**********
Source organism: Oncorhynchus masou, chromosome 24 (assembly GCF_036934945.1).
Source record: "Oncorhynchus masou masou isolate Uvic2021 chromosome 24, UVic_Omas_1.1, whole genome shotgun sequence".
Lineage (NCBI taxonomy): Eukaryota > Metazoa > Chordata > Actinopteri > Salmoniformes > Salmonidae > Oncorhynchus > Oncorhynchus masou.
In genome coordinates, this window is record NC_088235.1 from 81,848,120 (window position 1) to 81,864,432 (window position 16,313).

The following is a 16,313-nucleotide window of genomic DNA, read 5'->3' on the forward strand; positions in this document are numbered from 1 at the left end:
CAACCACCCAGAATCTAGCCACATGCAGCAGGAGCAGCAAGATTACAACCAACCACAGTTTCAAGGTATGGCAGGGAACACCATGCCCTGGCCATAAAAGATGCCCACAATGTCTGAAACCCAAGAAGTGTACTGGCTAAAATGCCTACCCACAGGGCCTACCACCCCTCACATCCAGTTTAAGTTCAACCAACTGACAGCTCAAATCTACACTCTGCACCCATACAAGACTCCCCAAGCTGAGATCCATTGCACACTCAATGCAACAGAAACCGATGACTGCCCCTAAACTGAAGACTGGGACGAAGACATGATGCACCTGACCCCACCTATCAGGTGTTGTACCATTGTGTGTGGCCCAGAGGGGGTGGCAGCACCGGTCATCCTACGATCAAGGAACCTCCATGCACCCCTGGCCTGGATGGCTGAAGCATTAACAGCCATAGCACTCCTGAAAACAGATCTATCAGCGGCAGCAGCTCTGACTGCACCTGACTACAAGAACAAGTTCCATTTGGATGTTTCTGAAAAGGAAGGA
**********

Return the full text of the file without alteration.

Source organism: Oncorhynchus masou, chromosome 24 (assembly GCF_036934945.1).
Source record: "Oncorhynchus masou masou isolate Uvic2021 chromosome 24, UVic_Omas_1.1, whole genome shotgun sequence".
Lineage (NCBI taxonomy): Eukaryota > Metazoa > Chordata > Actinopteri > Salmoniformes > Salmonidae > Oncorhynchus > Oncorhynchus masou.
In genome coordinates, this window is record NC_088235.1 from 81,848,120 (window position 1) to 81,864,432 (window position 16,313).

The following is a 16,313-nucleotide window of genomic DNA, read 5'->3' on the forward strand; positions in this document are numbered from 1 at the left end:
CAACCACCCAGAATCTAGCCACATGCAGCAGGAGCAGCAAGATTACAACCAACCACAGTTTCAAGGTATGGCAGGGAACACCATGCCCTGGCCATAAAAGATGCCCACAATGTCTGAAACCCAAGAAGTGTACTGGCTAAAATGCCTACCCACAGGGCCTACCACCCCTCACATCCAGTTTAAGTTCAACCAACTGACAGCTCAAATCTACACTCTGCACCCATACAAGACTCCCCAAGCTGAGATCCATTGCACACTCAATGCAACAGAAACCGATGACTGCCCCTAAACTGAAGACTGGGACGAAGACATGATGCACCTGACCCCACCTATCAGGTGTTGTACCATTGTGTGTGGCCCAGAGGGGGTGGCAGCACCGGTCATCCTACGATCAAGGAACCTCCATGCACCCCTGGCCTGGATGGCTGAAGCATTAACAGCCATAGCACTCCTGAAAACAGATCTATCAGCGGCAGCAGCTCTGACTGCACCTGACTACAAGAACAAGTTCCATTTGGATGTTTCTGAAAAGGAAGGA